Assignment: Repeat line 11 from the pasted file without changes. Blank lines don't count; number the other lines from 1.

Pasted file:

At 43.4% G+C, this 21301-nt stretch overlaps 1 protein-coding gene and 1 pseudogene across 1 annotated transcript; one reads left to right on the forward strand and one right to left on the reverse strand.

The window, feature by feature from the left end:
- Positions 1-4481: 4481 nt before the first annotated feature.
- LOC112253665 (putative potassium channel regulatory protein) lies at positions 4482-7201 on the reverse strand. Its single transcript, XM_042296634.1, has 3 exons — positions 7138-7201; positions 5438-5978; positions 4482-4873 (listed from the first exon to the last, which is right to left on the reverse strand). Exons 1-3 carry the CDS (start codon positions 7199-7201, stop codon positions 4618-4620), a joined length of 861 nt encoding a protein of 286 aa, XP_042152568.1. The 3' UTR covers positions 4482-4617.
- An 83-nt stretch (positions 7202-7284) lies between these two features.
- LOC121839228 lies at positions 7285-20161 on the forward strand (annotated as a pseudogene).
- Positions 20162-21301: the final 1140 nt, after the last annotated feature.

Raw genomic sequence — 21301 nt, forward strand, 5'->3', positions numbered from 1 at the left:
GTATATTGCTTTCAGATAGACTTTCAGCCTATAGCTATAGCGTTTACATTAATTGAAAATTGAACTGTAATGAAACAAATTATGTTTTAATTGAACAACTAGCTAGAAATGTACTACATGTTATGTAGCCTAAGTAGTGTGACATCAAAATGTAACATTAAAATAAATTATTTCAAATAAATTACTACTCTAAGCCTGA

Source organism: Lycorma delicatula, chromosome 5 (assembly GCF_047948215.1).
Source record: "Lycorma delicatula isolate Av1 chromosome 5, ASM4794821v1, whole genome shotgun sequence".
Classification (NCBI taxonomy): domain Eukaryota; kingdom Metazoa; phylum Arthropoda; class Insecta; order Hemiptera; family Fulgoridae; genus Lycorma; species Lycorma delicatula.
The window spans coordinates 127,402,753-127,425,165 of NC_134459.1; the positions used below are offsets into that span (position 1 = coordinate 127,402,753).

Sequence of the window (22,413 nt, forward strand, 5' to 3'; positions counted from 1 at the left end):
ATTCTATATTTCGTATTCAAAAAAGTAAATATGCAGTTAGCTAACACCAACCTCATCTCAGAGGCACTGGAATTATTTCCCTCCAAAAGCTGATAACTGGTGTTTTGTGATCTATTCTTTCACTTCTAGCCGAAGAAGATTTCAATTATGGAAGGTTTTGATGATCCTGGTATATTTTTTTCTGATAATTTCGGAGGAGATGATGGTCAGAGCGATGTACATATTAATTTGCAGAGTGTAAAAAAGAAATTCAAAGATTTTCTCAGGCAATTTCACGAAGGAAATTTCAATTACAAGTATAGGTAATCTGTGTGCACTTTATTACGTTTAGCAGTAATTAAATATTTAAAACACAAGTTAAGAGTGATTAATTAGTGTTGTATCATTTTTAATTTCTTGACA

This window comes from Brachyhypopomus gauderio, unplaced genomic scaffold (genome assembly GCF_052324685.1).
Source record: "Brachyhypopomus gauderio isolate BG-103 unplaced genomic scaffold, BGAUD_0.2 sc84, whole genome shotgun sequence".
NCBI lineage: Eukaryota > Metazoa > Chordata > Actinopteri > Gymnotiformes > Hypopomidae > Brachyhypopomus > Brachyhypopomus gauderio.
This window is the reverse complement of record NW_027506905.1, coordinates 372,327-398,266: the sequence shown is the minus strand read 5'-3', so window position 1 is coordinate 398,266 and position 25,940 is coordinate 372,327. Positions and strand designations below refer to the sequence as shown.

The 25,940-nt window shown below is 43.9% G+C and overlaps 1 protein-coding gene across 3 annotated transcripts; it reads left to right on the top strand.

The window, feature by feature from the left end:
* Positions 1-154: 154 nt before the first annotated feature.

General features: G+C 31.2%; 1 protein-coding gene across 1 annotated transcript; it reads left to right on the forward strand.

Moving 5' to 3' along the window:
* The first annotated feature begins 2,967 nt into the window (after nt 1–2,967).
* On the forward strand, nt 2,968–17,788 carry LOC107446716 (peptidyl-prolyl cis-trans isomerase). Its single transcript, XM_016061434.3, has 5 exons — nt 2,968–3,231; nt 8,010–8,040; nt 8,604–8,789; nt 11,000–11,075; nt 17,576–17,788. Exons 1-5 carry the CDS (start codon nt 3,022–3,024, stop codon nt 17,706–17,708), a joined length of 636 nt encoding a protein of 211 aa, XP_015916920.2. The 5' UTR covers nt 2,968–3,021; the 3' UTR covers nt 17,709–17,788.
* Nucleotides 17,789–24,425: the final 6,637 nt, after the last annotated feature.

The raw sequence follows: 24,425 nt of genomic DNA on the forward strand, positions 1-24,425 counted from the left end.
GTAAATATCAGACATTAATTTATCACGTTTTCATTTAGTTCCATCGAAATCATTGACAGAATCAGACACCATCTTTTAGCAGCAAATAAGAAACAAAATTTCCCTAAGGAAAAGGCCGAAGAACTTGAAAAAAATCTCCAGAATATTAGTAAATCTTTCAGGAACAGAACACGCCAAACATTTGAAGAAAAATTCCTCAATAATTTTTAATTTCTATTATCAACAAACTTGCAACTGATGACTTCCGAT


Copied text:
Source record: "Lycorma delicatula isolate Av1 chromosome 5, ASM4794821v1, whole genome shotgun sequence".